WASHINGTON (CBSNewYork) — He is known for his boundless energy, but the oldest-serving United States senator has decided he will step down.
New Jersey Senator Frank Lautenberg, 89, said will not run for re-election in 2014. The Democrat is scheduled to travel to his hometown of Paterson on Friday to formally announce his decision.
“While I may not be seeking re-election, there is plenty of work to do before the end of this term,” Lautenberg said in a statement.
Despite the announcement, Lautenberg vowed to “keep fighting hard as ever” for his constituents, CBS 2’s Marcia Kramer reported.
“This is not the end of anything, but rather the beginning of a two-year mission to pass new gun safety laws, protect children from toxic chemicals, and create more opportunities for working families in New Jersey,” Lautenberg said.
Many voters agree it is time to go.
“Just in general. No matter what you’re doing, at 89 you should be relaxing and enjoying life…especially being a politician, that’s gotta be stressful,” Rutgers student Veronica Gasper told CBS 2’s Dick Brennan.
“He had a good run and it’s time…for the new guard to move in,” Anthony Neal, of Newark, said.
But it was the new guard that apparently infuriated Lautenberg. Newark Mayor Corey Booker declared he would explore running for Lautenberg’s seat before Lautenberg said he would retire.
Lautenberg was said to be so upset, he started talking about running again.
“Lautenberg is someone who wants respect, demands respect and he felt like Corey Booker kind of jumped the line, so I think he was genuinely angry,”said Seton Hall professor Matthew Hale.
Booker has filed paperwork with the Federal Election Committee paving the way for him to raise money for a run. He has not officially announced a Senate campaign, but said the procedural step was necessary in order for him to legally explore the possibility of running.
Booker is a rising star in the Democratic party and a social-network superstar, with 1.3 million followers on Twitter.
After the news, Booker praised Lautenberg for his “strong model of leadership,” and later issued the following statement:
“Senator Frank Lautenberg has been a champion for the people of New Jersey for decades and his legacy of service will improve the lives of all American’s for years to come.”
Booker went on to say “Senator Lautenberg has been a strong model of leadership and service to me since before I even considered entering elected office. I look forward to continuing to work with him for the remainder of his term in the senate and for many years to come.”
Booker, though, could have competition for the Democratic nomination. Congressman Frank Pallone is also said to be interested in running.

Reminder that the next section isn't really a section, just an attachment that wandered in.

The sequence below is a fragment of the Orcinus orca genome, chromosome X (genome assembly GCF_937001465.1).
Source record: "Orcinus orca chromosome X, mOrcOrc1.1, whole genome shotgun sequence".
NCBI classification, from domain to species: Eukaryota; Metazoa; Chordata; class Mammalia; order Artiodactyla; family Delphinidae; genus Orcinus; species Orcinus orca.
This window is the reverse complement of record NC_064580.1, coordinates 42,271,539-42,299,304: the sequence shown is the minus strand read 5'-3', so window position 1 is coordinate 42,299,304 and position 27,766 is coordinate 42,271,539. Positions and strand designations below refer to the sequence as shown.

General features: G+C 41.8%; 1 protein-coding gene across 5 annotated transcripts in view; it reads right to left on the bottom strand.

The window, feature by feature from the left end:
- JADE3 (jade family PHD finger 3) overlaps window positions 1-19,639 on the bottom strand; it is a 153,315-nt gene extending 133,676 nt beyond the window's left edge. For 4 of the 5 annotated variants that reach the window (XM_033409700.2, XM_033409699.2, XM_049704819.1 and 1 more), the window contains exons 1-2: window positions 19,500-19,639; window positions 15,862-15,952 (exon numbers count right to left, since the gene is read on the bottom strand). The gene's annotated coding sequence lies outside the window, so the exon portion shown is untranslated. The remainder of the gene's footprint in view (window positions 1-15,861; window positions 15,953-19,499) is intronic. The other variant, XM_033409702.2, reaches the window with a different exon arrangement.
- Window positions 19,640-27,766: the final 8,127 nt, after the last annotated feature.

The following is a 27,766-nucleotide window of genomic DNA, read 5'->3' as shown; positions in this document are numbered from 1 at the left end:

“I think everybody out of the state sort of looks at Cory Booker as the anointed one, but I think there’s a lot of people in the state who might give Frank Pallone a shot,” said Hale.
Meanwhile, other officials, including Gov. Chris Christie, reacted to the announcement.
“Frank Lautenberg and I have had our differences through the years, but I’ve always respected him for his tenacity, devotion to the people of New Jersey and his love for and commitment to public service,” Christie said. “I will always be grateful for his doggedness in fighting with me and the delegation to ensure congressional passage of an aid package after Hurricane Sandy that is delivering necessary assistance to our residents. I wish him the best in his retirement.”
President Obama joined the chorus, releasing the following statement on Thursday:
“Frank is a steadfast champion of the people of New Jersey. Throughout his time in the Senate, Frank has fought tirelessly for workers, veterans, members of our military and their families, and immigrants, and he continues to make extraordinary contributions to our nation’s safety, and the health and welfare of our citizens,” Obama said. “His service in World War II is a testament to his character and deep commitment to public service. I look forward to working with Frank on critical issues before us these next two years, and Michelle and I wish him and Bonnie all the best.”
Lautenberg was first elected to the Senate in 1982 and served five terms, retiring in 2000. Two years later, Lautenberg was elected again and re-elected in 2008. Lautenberg is the last World War II veteran in the Senate.
Lautenberg is known for his advocacy of gun control measures, calls for improvement to infrastructure, and work to improve Amtrak.
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